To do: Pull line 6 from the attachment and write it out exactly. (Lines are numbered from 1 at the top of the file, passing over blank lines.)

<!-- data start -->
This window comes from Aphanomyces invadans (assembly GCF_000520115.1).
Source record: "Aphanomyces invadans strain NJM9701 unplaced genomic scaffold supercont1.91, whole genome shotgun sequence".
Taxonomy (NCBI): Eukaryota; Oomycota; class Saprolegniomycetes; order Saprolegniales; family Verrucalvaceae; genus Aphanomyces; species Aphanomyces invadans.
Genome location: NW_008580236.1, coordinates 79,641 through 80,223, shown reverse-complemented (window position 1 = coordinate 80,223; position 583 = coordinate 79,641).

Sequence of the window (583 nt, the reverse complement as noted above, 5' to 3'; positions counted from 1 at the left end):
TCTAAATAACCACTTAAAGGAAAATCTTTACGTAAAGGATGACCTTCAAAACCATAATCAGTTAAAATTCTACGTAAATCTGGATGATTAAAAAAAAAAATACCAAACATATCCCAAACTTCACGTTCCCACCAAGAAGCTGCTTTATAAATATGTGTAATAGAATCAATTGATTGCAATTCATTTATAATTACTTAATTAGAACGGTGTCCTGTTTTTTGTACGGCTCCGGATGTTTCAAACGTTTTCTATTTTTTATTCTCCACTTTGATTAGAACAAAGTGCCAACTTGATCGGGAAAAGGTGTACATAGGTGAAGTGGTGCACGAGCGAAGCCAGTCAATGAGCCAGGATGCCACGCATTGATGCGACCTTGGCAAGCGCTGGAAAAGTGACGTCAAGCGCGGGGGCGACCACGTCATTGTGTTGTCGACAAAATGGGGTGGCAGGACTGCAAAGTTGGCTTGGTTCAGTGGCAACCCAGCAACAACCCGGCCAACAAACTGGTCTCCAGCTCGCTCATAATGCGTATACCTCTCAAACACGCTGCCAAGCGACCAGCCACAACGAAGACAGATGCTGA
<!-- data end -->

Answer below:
TCTAAATAACCACTTAAAGGAAAATCTTTACGTAAAGGATGACCTTCAAAACCATAATCAGTTAAAATTCTACGTAAATCTGGATGATTAAAAAAAAAAATACCAAACATATCCCAAACTTCACGTTCCCACCAAGAAGCTGCTTTATAAATATGTGTAATAGAATCAATTGATTGCAATTCATTTATAATTACTTAATTAGAACGGTGTCCTGTTTTTTGTACGGCTCCGGATGTTTCAAACGTTTTCTATTTTTTATTCTCCACTTTGATTAGAACAAAGTGCCAACTTGATCGGGAAAAGGTGTACATAGGTGAAGTGGTGCACGAGCGAAGCCAGTCAATGAGCCAGGATGCCACGCATTGATGCGACCTTGGCAAGCGCTGGAAAAGTGACGTCAAGCGCGGGGGCGACCACGTCATTGTGTTGTCGACAAAATGGGGTGGCAGGACTGCAAAGTTGGCTTGGTTCAGTGGCAACCCAGCAACAACCCGGCCAACAAACTGGTCTCCAGCTCGCTCATAATGCGTATACCTCTCAAACACGCTGCCAAGCGACCAGCCACAACGAAGACAGATGCTGA